I have always said that I have 3 children but for quickness she's either my princess or step daughter dependent on the context.
It was her decision to start calling me her step-mum to others.

Eddie1940 Sun 25-Feb-18 16:30:17

Mummyontherun86 - this is lovely I wish someone had suggested this to me . I did get asked a lot and found it tricky - I asked dsd what they would like me to reply - one said just say yes as did nt want everyone to know set up . I felt very sensitive to mums feelings but I think more than anyone else did .

LittleMe03 Sun 25-Feb-18 16:39:52

When my DSS was younger I was only once asked if 'he was mine' and that was from an old friend I hadn't seen in years I just replied 'he is my partners little boy' several times in shops members of staff etc would refer to me as mummy and my DSS never corrected them and neither did I.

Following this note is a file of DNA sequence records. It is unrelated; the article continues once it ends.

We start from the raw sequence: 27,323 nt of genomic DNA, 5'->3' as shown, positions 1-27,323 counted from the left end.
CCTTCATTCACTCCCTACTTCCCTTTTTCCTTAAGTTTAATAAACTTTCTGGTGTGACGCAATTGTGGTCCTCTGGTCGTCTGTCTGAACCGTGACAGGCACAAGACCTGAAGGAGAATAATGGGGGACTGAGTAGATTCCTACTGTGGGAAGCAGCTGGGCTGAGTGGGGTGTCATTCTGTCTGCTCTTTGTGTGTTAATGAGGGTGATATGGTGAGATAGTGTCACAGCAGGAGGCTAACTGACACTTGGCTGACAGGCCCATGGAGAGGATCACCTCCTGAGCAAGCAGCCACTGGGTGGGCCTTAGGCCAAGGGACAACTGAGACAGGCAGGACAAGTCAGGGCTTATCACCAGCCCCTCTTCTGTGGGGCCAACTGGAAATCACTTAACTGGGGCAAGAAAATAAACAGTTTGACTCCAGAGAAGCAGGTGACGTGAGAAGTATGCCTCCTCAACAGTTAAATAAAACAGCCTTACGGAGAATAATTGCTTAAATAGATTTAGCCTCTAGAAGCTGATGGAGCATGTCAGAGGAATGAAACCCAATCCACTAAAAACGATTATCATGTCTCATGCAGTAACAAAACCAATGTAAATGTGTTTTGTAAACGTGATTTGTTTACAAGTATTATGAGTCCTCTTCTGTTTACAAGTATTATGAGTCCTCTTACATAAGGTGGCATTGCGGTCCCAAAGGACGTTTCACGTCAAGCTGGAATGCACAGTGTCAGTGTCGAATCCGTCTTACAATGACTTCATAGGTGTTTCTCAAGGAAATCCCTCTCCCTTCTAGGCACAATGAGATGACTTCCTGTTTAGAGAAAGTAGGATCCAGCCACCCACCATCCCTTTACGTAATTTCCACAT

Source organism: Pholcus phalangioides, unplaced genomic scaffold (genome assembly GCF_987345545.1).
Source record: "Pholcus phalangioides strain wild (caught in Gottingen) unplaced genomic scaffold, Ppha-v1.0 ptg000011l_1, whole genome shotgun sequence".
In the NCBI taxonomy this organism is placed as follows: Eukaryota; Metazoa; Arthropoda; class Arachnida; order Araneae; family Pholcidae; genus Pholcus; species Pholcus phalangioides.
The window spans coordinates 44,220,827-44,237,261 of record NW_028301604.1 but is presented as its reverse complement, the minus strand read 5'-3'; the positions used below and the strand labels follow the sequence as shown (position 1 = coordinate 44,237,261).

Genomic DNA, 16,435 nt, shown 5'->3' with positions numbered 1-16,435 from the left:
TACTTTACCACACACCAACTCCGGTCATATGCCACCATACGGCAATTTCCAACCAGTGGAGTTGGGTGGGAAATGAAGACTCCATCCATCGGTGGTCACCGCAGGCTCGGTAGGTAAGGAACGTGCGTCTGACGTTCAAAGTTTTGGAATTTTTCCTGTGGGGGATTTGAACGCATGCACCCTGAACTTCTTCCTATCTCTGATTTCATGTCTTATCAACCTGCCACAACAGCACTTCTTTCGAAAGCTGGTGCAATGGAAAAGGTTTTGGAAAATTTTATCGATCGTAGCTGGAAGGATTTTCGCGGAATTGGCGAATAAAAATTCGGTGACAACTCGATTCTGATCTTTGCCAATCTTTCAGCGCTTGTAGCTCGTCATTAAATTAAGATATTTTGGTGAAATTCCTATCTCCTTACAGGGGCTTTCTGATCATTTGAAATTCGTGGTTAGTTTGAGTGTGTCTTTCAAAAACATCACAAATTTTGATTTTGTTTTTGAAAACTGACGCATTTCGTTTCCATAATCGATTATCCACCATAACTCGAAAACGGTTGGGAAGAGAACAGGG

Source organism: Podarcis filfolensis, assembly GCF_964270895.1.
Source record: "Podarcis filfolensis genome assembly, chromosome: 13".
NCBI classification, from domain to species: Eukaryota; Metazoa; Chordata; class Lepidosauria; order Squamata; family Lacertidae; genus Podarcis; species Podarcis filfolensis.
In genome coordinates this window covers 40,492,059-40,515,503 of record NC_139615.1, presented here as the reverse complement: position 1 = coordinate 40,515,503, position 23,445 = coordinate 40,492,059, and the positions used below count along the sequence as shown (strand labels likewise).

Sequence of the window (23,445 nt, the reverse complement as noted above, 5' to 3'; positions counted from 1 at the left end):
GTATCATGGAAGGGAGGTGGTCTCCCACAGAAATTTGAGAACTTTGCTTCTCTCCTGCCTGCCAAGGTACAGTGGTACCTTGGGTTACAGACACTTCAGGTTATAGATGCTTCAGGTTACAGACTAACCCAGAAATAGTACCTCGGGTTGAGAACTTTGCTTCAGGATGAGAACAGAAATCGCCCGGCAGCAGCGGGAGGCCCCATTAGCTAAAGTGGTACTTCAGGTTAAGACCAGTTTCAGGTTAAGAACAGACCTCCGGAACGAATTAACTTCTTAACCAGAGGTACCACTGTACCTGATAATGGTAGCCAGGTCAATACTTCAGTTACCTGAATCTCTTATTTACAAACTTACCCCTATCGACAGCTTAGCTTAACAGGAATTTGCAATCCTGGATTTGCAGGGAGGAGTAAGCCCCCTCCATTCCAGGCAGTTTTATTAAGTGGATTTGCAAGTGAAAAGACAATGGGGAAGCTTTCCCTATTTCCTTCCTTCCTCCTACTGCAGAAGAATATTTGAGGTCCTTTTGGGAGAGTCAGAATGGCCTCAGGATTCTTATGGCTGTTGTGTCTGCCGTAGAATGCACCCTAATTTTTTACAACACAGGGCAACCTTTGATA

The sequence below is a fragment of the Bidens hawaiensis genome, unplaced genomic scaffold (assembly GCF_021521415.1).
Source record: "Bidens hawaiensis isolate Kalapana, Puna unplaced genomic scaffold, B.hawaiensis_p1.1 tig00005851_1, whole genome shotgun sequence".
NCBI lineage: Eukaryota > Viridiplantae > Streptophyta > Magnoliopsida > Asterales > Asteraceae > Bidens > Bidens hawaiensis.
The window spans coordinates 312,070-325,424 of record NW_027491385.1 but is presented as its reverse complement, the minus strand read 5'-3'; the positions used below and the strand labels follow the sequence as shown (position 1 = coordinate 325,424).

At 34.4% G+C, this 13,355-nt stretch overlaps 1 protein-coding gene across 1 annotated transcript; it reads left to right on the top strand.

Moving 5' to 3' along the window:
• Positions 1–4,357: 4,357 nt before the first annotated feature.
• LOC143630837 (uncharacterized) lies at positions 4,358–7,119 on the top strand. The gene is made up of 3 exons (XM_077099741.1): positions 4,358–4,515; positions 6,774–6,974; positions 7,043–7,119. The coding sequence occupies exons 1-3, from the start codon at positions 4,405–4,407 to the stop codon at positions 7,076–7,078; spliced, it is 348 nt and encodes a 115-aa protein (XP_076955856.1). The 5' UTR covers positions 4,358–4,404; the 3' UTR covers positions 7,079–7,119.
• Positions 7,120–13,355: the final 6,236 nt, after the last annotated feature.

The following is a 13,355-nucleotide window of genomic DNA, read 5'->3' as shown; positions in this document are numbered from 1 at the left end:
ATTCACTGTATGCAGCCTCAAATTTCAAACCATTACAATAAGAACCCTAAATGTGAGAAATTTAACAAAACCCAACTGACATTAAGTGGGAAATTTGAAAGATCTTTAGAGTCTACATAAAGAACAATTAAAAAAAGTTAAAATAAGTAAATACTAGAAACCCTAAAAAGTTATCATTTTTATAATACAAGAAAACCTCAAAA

He is 12 now and only once have I heard someone say to him 'is that your mum?' Which I think was a friend from his football practice and he replied, 'nah... well, it's my step mum'

LittleMe03 Sun 25-Feb-18 16:42:22

I was once told thou by a stranger 'oh your little boy has gorgeous eyes just like his mummy' (meaning me) I just smiled and said 'yes he is gorgeous' he was only 3 at the time so didn't think much of it grin

Anatidae Sun 25-Feb-18 16:44:37

How about, ‘I wish!’

In Sweden they’re called ‘bonus kids’ which I think is much more positive.

StringandGlitter Sun 25-Feb-18 16:46:58

How about “Why do you ask?”

Make them justify the question!

laloup1 Sun 25-Feb-18 18:07:50

Swing - I imagine that things said innocently or poorly thought through can stir up strong emotions in a child’s head (that might not be obvious to me).This is why I want to have a considered answer.
But there’s been some super ideas here for how to reply and I’ll work out a standard response or two.
Thanks everyone. Much appreciated 🙏

OP’s posts: |
Bigpizzalover Sun 25-Feb-18 18:13:38

I have a child from a previous relationship and me and DP have one together, we each say, we have 2 children if asked about number of kids, then if asked further we just explain we have one together and we have one we raise together.

DS (prev relationship) calls DP ‘my insert name’ - his explanation of him is he’s like a daddy but he’s not x